Human Nature

Brooks Park
3 min readOct 22, 2020

Biologically, a human is a social animal and primate. Advanced tool use, executive brain functionality, and social structures aid our flourishing. As primates we share common ancestry with chimpanzees and bonobos; our closest related primate cousins (with whom we share 98% of our genetic makeup). At some point between 13 and 4 million years ago the human path of evolution split from early hominid primates. Until the agricultural revolution during the Neolithic era, proto-humans maintained a hunter gathering way of being. In evolutionary terms, 10,000 years is a flash of the eye, even for a transformation resulting from evolutionary adaptation. In most ways, despite some mind- boggling advancements in technology, today’s human processor (the brain) continues to process information according to what is most advantageous for a hunting-gathering way of being; functioning and responding as our hunting gathering ancestors did.

Our world’s rapid progression and constantly shifting environments make it difficult to adapt and transform. We are literally advancing socially and technologically faster than it is possible to evolve.

Our biological form develops strategies for staying alive, reproducing and flourishing. We have evolved to seek pleasure while escaping pain or discomfort. This is because those things which assist us to stay alive, reproduce, and flourish feel good; food, sex, and comfort.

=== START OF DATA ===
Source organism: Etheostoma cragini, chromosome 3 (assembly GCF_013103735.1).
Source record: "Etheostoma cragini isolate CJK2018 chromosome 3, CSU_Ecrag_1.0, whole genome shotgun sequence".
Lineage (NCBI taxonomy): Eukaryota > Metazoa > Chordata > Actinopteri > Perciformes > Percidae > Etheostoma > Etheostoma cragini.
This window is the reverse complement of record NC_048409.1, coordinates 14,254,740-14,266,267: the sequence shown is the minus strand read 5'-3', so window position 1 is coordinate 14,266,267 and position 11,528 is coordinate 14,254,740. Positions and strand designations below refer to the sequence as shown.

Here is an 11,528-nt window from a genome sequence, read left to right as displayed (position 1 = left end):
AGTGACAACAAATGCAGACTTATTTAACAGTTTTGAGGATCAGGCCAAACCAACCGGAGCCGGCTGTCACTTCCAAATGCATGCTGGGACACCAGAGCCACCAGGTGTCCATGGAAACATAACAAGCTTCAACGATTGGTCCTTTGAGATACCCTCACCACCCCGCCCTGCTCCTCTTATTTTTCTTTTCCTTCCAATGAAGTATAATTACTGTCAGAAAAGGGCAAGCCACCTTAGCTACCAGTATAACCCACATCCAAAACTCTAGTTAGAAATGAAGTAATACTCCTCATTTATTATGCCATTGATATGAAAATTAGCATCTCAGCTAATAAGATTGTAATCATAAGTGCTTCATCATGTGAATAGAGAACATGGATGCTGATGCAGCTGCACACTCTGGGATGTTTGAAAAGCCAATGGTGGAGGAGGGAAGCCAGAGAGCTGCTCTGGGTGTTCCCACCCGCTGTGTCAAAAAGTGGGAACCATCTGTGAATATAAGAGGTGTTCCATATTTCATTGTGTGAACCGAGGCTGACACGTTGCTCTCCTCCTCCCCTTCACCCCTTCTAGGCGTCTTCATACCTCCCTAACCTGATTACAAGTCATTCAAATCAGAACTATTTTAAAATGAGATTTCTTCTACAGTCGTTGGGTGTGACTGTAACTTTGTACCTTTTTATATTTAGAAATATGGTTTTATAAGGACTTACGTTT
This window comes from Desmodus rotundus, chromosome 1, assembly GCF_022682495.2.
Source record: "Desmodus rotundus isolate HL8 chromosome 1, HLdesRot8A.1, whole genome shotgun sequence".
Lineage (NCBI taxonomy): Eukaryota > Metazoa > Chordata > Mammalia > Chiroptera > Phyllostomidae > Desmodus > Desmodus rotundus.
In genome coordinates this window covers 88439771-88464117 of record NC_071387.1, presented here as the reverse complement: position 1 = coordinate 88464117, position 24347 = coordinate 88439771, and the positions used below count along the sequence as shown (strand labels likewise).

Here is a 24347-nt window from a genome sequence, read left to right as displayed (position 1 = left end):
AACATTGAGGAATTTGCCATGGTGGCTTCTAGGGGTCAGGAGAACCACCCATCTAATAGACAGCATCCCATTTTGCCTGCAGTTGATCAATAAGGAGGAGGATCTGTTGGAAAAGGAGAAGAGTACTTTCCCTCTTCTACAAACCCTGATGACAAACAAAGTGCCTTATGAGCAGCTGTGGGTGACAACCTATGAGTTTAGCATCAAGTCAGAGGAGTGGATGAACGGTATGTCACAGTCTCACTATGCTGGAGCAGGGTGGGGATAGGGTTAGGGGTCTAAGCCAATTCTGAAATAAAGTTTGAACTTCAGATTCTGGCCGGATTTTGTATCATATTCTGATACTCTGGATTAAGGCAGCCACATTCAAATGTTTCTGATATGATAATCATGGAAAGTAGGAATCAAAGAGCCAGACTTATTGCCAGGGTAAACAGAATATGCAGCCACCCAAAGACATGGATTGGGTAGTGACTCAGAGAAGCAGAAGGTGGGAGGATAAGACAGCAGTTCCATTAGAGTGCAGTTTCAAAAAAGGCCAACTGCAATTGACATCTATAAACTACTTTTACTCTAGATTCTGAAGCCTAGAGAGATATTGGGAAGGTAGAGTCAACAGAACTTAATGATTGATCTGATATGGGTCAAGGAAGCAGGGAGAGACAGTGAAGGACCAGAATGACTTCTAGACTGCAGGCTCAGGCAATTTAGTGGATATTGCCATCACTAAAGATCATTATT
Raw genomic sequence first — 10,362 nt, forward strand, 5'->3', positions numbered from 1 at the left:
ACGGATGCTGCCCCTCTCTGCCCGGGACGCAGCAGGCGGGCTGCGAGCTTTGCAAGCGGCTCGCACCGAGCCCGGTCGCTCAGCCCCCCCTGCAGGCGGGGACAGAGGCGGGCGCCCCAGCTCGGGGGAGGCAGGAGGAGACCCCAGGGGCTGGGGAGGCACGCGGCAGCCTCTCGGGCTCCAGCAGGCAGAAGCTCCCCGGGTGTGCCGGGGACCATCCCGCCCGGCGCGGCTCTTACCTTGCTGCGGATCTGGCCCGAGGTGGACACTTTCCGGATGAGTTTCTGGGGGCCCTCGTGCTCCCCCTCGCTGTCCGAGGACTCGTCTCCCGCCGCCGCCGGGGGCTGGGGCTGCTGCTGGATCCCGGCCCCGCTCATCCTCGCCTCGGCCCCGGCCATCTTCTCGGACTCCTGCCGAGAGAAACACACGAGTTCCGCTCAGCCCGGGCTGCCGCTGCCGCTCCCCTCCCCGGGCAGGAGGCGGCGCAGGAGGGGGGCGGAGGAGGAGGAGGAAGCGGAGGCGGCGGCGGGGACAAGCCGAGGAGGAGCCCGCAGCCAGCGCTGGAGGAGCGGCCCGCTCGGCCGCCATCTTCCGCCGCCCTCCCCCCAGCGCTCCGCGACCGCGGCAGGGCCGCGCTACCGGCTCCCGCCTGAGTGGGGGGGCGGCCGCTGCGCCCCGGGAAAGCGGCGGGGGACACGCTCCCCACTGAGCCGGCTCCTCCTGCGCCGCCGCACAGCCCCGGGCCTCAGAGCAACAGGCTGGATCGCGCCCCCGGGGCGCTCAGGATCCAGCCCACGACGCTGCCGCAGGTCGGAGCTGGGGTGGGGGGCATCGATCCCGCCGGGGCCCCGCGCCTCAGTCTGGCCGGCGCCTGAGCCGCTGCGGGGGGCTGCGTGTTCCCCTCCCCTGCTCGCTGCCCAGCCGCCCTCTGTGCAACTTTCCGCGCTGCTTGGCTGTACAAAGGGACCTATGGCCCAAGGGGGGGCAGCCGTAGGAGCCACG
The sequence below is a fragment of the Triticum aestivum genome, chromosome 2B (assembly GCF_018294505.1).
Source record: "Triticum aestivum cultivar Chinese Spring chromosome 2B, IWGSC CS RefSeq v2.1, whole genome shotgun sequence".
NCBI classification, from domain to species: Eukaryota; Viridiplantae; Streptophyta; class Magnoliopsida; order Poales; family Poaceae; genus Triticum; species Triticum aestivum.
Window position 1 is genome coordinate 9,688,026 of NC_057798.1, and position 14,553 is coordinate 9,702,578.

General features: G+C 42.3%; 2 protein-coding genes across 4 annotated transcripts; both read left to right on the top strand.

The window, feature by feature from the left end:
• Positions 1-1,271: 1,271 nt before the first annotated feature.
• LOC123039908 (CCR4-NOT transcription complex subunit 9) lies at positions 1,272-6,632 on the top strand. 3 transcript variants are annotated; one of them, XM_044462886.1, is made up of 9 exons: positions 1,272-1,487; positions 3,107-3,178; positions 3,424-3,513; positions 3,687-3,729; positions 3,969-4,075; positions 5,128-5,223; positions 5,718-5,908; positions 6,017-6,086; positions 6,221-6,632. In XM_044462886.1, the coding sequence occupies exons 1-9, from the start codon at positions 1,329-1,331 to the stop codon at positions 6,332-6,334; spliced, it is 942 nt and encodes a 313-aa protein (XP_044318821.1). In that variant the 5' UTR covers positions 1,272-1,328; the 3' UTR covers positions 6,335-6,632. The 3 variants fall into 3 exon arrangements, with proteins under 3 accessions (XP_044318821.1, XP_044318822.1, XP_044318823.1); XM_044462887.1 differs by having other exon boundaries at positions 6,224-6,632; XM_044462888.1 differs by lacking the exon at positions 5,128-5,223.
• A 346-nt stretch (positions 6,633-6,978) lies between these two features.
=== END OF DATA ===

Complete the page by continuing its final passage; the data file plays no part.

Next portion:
Watching our favorite movie, reading a book, our favorite comforter on a rainy day all are little pleasures in life. I mean, come on, it says “comfort” in the word.

Conversely, those things which interfere with or threaten our ability to stay alive, reproduce, and flourish are painful. At the very least, they are uncomfortable at a physical or emotional level. So, our biological self identifies pleasure as life affirming and pain as life threatening.

This identification keeps us alive and improves the quality of our life. Occasionally, aspects of modern life confound this tendency to seek pleasure and escape pain in the form of addiction and sexual activities. This is by no means a condemnation of drug use or recreational sex, this is just an observation that our environment is changing more rapidly than our ability to transform biologically and psychologically.

Another intuitive urge we house in our minds is our mystical nature: our Spiritual Essence; higher order of thinking; imagination; creativity; altruism; love; passions; potential, our drive for…



Brooks Park

Mystical Hedonist; Drug Geek; Psychonaut. Prone to irreverent social commentary.